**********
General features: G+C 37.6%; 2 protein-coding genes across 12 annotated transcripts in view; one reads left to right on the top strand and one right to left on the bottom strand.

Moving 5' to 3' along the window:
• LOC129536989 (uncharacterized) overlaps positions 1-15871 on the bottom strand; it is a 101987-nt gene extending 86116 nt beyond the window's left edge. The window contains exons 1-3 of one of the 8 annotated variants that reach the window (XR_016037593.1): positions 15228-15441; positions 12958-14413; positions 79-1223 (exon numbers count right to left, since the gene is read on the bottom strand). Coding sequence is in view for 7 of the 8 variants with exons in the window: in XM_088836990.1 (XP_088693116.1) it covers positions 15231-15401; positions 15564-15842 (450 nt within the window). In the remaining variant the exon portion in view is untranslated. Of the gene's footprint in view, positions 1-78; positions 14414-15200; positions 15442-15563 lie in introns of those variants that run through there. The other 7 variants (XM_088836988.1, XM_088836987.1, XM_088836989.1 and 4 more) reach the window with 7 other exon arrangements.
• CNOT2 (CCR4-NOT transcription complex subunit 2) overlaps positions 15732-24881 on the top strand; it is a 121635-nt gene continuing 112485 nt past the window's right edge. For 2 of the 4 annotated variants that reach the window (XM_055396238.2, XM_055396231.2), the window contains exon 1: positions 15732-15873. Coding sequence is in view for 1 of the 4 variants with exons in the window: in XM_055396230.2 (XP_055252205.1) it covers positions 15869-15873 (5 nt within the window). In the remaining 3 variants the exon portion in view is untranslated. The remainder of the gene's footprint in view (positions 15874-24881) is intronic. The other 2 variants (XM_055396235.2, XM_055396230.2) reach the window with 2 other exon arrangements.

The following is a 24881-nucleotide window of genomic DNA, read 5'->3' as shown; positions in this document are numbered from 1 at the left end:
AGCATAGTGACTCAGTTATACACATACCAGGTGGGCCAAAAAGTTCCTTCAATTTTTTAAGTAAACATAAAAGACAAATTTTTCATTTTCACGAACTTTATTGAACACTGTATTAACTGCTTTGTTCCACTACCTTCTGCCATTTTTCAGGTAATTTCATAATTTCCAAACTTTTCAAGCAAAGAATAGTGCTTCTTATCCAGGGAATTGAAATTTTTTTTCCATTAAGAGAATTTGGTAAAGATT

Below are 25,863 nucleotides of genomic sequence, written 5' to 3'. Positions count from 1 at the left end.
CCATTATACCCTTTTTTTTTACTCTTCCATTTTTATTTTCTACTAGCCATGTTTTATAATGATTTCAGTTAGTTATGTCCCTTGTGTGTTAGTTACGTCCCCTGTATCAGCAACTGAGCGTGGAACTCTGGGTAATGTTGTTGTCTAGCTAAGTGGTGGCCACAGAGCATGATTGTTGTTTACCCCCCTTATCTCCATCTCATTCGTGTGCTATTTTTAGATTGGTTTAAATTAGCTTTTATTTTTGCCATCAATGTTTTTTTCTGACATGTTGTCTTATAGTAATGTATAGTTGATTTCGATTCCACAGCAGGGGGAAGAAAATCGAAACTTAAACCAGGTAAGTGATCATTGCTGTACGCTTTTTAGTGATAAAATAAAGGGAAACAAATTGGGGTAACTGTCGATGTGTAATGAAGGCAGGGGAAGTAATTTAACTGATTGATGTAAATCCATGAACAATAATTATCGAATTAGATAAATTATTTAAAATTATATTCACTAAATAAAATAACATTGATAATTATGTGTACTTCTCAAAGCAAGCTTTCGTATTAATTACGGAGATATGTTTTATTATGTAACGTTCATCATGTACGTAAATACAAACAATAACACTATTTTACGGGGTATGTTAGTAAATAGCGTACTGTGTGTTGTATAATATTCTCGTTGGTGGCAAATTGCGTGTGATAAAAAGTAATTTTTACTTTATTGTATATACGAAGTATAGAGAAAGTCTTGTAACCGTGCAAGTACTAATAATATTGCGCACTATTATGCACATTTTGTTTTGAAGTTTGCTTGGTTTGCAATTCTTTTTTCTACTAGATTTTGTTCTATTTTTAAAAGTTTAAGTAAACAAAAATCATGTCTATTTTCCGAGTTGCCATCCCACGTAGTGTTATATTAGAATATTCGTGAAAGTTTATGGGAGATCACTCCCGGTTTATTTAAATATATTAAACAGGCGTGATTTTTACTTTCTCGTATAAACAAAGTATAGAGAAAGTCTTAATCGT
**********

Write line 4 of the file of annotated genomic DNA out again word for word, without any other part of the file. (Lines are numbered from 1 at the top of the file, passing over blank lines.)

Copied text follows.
• CNOT2 (CCR4-NOT transcription complex subunit 2) overlaps positions 15732-24881 on the top strand; it is a 121635-nt gene continuing 112485 nt past the window's right edge. For 2 of the 4 annotated variants that reach the window (XM_055396238.2, XM_055396231.2), the window contains exon 1: positions 15732-15873. Coding sequence is in view for 1 of the 4 variants with exons in the window: in XM_055396230.2 (XP_055252205.1) it covers positions 15869-15873 (5 nt within the window). In the remaining 3 variants the exon portion in view is untranslated. The remainder of the gene's footprint in view (positions 15874-24881) is intronic. The other 2 variants (XM_055396235.2, XM_055396230.2) reach the window with 2 other exon arrangements.